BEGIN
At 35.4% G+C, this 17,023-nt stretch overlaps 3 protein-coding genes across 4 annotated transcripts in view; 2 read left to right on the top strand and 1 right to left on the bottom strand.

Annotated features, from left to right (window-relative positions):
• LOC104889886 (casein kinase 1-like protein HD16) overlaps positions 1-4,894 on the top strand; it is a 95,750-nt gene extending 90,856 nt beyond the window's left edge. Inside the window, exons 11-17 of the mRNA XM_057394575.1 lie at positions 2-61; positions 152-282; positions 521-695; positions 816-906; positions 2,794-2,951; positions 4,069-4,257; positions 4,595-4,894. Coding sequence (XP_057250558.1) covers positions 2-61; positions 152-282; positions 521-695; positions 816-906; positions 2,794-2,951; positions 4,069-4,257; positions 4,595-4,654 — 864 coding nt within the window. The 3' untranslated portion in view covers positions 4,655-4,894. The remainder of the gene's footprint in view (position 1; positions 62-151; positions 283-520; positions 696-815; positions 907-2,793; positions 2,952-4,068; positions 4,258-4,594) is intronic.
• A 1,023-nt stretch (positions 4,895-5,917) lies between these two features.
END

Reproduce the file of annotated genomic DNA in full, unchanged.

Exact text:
At 35.4% G+C, this 17,023-nt stretch overlaps 3 protein-coding genes across 4 annotated transcripts in view; 2 read left to right on the top strand and 1 right to left on the bottom strand.

Annotated features, from left to right (window-relative positions):
• LOC104889886 (casein kinase 1-like protein HD16) overlaps positions 1-4,894 on the top strand; it is a 95,750-nt gene extending 90,856 nt beyond the window's left edge. Inside the window, exons 11-17 of the mRNA XM_057394575.1 lie at positions 2-61; positions 152-282; positions 521-695; positions 816-906; positions 2,794-2,951; positions 4,069-4,257; positions 4,595-4,894. Coding sequence (XP_057250558.1) covers positions 2-61; positions 152-282; positions 521-695; positions 816-906; positions 2,794-2,951; positions 4,069-4,257; positions 4,595-4,654 — 864 coding nt within the window. The 3' untranslated portion in view covers positions 4,655-4,894. The remainder of the gene's footprint in view (position 1; positions 62-151; positions 283-520; positions 696-815; positions 907-2,793; positions 2,952-4,068; positions 4,258-4,594) is intronic.
• A 1,023-nt stretch (positions 4,895-5,917) lies between these two features.